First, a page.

Injectable anti-ageing treatment made from human cells gets approval

By Simon Pitman

- Last updated on GMT

Related tags Clinical trial Skin

laViv is being marketed as a personalised injectable anti-aging treatment and is expected to have a global launch after receiving approval from the US FDA this week.

Developed and marketed by US-based Fibrocell Sience, the product was granted a Biologics License Application and is based on a process that extracts and multiplies an individual’s own fibroblast skin cells to create an injectable treatment that is said to target the appearance of facial lines and wrinkles.

Targeting severe nasolabial wrinkles, the treatment is well tolerated by users in clinic trials that took place in the US, with the majority of adverse events being mild to moderate and resolved within the space of one week, the makers claim.

Common side affects are bruising, bleeding, swelling, and acute sensitivey around the area where the injections are carried out.

Fibroblasts help produce essential collagen

In undamaged or younger skin, renewal of fibroblasts helps to produce collagen, the structure that helps to support the skin, keeping it firm and wrinkle-free when it is in plentiful supply.

The fibrolbasts are removed from an area of skin behind the patient’s ear and then cultured for 90 days, to produce millions of new cells that can be injected back into the patient over the course of two or three separate treatments.

The FDA-approval was given on the basis of clinical trials that combined the results of two identical Phase III multi-centre, randomized, double-blind placebo-controlled studies involving a total of 421 patients.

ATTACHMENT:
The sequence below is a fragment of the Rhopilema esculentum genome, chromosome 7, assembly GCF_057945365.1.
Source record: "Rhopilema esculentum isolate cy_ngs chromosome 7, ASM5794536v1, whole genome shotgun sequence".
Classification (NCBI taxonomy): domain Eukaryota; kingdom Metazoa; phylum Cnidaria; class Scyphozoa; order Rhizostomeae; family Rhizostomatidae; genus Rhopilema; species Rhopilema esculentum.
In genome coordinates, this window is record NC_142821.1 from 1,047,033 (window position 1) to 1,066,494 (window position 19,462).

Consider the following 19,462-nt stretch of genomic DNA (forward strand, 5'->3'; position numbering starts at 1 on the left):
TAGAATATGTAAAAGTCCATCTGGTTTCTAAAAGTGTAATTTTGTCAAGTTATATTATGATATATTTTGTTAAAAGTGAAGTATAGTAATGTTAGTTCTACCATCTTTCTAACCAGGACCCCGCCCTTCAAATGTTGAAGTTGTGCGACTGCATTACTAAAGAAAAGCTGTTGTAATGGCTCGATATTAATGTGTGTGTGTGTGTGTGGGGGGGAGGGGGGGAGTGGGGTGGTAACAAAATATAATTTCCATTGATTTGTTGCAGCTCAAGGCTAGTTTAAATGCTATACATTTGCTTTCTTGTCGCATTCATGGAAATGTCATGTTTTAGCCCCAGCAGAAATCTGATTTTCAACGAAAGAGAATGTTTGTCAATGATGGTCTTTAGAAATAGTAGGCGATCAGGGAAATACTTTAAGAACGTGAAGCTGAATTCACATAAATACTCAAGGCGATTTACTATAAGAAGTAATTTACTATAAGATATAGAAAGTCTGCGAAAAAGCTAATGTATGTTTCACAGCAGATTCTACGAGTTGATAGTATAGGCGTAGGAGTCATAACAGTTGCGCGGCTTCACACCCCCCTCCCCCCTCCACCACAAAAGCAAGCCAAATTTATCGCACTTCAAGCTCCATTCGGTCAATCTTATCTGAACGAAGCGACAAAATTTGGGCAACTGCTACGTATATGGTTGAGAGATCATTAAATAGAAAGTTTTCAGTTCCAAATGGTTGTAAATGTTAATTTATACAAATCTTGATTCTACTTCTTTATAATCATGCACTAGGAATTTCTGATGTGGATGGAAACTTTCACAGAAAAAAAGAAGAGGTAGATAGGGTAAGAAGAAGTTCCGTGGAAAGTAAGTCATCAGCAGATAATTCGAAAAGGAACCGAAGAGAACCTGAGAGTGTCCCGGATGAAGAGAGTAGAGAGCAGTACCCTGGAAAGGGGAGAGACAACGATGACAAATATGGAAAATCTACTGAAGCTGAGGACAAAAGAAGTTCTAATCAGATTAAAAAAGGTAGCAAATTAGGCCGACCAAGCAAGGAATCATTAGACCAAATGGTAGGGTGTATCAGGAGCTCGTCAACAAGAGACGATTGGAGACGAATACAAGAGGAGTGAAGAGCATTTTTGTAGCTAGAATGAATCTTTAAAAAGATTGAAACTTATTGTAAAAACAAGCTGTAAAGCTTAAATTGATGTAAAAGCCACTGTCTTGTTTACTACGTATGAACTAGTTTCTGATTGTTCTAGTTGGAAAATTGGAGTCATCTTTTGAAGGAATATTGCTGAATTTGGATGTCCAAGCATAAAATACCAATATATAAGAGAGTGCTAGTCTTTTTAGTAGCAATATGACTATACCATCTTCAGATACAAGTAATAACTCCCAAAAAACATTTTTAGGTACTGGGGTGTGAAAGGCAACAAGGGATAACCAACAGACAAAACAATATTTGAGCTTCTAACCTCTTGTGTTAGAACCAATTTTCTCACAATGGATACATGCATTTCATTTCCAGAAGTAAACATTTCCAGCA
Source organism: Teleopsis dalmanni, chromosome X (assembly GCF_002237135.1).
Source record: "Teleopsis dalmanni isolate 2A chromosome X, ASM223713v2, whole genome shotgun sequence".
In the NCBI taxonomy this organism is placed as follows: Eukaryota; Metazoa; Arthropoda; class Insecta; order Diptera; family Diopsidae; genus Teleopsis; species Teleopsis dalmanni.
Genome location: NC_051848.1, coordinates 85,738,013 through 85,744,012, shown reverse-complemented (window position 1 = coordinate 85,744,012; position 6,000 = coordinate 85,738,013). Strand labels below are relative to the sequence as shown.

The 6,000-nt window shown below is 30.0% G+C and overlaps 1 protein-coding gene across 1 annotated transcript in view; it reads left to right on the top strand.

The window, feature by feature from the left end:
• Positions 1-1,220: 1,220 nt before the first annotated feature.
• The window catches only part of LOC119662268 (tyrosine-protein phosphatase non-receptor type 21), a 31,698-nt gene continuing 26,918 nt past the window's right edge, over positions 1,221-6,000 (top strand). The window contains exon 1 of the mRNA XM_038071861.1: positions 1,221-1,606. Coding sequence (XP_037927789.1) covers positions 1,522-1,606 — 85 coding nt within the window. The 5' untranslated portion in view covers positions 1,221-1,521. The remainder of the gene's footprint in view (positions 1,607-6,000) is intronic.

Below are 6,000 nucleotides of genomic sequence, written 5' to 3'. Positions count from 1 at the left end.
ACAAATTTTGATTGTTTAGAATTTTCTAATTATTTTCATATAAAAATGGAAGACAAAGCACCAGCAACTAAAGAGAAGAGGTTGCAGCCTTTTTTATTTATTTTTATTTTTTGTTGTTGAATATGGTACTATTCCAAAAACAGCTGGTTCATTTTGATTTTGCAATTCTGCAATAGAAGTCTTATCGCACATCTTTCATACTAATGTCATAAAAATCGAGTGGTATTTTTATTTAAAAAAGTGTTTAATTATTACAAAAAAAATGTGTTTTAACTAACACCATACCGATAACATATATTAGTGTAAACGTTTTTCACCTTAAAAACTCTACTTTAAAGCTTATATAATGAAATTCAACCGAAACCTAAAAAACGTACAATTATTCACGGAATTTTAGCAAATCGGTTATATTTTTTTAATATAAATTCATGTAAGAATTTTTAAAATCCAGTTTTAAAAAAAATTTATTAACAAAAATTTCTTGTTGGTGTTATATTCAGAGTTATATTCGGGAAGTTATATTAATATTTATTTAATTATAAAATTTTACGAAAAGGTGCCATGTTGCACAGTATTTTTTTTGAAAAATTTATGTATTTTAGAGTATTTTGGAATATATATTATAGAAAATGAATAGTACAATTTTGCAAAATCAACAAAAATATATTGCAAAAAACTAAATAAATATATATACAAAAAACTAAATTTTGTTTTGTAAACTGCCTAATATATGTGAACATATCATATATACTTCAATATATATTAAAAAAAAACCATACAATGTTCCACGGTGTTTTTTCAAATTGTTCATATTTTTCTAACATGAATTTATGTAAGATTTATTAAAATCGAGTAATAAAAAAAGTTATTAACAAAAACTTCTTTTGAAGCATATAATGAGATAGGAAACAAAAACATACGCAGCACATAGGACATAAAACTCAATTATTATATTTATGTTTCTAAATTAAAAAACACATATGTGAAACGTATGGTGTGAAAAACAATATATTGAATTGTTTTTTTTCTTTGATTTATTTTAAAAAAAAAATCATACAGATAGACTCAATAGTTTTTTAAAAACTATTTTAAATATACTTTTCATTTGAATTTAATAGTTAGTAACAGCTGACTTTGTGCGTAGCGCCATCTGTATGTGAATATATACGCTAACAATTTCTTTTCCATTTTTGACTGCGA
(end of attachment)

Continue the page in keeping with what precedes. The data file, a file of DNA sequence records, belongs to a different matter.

Trials demonstrate efficacy of treatment

The trials found that the treatment effectively improved the appearance of nasolabial fold wrinkles for six months, while the company says that further trials will have to be conducted to determine exactly how long the treatment may last for.

Like Botox, the laViv treatment is injected into areas of the skin where wrinkles and fine lines occur, namely around the eyes, mouth and smile lines along the nose.

“The concept of using a patient’s own collagen-making cells is a revolutionary way to help treat nasolabial fold wrinkles and help restore a fresh appearance,”​ said Dr. Robert Weiss, clinical associate professor at John Hopkins School of Medicine, where some of the clinical trials on the treatment took place.

“Since this is a biological process that works over time, laViv is able to provide gradual and natural-looking results.”

Claimed to last longer than Botox

Indeed, the treatment is said to be longer-lasting than its big rival Botox, which leads industry experts to believe that it could prove big competition.

However, the treatment is likely to cost significantly more than Botox, given the fact that the procedure to produce it is more complex and labour intensive.

The procedure is expected to be launched in selective metropolitan areas throughout the US as manufacturing capacity is increased and physicians are trained up on how to carry out the procedure, before being launched internationally.

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